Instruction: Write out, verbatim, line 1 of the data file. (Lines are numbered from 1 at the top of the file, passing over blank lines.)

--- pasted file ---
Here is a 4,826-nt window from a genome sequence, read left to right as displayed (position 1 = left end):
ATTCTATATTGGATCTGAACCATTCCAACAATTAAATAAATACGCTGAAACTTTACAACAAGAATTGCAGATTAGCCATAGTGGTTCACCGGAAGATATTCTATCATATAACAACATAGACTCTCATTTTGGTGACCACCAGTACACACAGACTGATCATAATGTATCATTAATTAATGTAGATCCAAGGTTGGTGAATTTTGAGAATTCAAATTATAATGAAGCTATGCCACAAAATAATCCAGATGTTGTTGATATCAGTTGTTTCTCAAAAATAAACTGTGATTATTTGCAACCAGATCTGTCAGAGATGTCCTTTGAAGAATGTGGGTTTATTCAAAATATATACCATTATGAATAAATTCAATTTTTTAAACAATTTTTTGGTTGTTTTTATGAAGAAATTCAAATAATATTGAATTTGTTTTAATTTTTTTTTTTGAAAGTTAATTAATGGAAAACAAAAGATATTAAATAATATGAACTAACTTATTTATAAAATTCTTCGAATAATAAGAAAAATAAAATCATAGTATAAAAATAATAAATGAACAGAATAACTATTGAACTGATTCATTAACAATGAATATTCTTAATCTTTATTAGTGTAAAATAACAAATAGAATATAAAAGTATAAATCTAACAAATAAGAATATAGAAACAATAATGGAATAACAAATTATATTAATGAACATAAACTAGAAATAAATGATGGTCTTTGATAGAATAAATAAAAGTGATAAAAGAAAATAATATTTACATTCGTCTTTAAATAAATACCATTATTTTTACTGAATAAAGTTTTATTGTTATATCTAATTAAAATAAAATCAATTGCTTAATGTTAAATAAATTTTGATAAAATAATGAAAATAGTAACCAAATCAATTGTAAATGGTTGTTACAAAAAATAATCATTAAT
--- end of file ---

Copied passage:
Here is a 4,826-nt window from a genome sequence, read left to right as displayed (position 1 = left end):